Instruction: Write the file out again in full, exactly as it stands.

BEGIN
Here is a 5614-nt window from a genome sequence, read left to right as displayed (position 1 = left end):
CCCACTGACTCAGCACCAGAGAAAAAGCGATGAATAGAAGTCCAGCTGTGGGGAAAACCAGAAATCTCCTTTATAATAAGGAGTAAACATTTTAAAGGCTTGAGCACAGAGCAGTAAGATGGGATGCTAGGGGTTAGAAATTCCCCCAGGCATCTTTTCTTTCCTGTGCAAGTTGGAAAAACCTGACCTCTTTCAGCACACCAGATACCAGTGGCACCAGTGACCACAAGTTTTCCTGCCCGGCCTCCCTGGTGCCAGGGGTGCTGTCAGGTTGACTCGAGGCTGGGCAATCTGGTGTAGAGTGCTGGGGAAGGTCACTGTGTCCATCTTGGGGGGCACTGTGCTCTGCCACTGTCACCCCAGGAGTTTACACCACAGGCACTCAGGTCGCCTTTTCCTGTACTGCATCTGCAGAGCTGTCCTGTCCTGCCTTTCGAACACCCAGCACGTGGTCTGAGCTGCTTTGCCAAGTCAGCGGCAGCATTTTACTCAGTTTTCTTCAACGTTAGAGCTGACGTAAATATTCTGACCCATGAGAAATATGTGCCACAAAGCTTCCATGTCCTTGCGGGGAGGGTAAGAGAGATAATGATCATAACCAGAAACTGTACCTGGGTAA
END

Here is a 5614-nt window from a genome sequence, read left to right as displayed (position 1 = left end):
CCCACTGACTCAGCACCAGAGAAAAAGCGATGAATAGAAGTCCAGCTGTGGGGAAAACCAGAAATCTCCTTTATAATAAGGAGTAAACATTTTAAAGGCTTGAGCACAGAGCAGTAAGATGGGATGCTAGGGGTTAGAAATTCCCCCAGGCATCTTTTCTTTCCTGTGCAAGTTGGAAAAACCTGACCTCTTTCAGCACACCAGATACCAGTGGCACCAGTGACCACAAGTTTTCCTGCCCGGCCTCCCTGGTGCCAGGGGTGCTGTCAGGTTGACTCGAGGCTGGGCAATCTGGTGTAGAGTGCTGGGGAAGGTCACTGTGTCCATCTTGGGGGGCACTGTGCTCTGCCACTGTCACCCCAGGAGTTTACACCACAGGCACTCAGGTCGCCTTTTCCTGTACTGCATCTGCAGAGCTGTCCTGTCCTGCCTTTCGAACACCCAGCACGTGGTCTGAGCTGCTTTGCCAAGTCAGCGGCAGCATTTTACTCAGTTTTCTTCAACGTTAGAGCTGACGTAAATATTCTGACCCATGAGAAATATGTGCCACAAAGCTTCCATGTCCTTGCGGGGAGGGTAAGAGAGATAATGATCATAACCAGAAACTGTACCTGGGTAA